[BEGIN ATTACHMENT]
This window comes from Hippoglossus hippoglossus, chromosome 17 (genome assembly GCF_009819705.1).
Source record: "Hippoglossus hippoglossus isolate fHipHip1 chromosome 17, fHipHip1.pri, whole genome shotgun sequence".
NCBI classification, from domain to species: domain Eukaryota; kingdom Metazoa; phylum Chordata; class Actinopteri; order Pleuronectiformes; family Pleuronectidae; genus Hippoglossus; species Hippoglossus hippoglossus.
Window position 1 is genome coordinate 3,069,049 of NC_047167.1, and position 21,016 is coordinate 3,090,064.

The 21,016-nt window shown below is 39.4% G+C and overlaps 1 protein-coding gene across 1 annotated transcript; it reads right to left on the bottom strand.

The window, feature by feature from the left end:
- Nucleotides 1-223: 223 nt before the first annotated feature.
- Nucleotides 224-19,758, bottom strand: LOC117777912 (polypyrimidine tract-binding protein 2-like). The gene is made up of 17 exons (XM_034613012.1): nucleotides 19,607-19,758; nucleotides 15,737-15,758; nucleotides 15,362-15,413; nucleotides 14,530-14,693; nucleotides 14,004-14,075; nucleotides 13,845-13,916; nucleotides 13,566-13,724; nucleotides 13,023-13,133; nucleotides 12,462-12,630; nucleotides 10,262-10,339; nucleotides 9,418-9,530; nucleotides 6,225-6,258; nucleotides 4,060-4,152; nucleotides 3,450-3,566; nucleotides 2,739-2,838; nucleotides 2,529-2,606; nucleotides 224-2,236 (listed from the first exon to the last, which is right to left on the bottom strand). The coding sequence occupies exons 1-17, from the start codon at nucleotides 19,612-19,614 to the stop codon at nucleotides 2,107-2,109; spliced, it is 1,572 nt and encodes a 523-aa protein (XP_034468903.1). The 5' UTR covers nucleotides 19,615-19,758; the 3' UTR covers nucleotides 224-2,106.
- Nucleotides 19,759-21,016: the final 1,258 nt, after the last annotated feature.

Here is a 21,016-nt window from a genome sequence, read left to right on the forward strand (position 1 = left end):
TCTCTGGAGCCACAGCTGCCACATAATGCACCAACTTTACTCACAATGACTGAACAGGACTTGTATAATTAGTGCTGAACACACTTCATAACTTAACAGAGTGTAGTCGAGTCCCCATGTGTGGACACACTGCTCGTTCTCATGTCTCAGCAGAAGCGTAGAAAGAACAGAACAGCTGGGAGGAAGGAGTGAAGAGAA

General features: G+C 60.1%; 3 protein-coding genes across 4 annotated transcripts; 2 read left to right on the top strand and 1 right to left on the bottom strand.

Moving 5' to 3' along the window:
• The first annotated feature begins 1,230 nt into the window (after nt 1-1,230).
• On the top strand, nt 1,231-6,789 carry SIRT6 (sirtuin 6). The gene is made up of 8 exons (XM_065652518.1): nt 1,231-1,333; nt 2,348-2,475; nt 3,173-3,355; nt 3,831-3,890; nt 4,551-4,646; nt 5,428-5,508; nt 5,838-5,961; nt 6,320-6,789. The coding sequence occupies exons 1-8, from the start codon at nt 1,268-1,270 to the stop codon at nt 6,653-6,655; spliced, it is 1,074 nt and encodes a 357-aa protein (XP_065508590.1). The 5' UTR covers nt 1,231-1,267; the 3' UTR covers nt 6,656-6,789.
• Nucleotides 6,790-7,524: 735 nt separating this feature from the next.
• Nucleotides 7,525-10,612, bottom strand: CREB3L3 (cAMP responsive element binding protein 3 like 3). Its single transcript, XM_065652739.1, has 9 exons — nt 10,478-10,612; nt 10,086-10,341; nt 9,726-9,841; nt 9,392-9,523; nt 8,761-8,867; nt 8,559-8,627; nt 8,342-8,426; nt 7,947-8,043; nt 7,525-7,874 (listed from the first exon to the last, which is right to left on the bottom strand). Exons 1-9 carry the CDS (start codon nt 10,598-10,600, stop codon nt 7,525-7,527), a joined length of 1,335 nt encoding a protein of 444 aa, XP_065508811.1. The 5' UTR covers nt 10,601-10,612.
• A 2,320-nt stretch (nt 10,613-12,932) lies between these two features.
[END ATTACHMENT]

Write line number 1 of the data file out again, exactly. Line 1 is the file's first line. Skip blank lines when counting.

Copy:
This window comes from Hippoglossus hippoglossus, chromosome 17 (genome assembly GCF_009819705.1).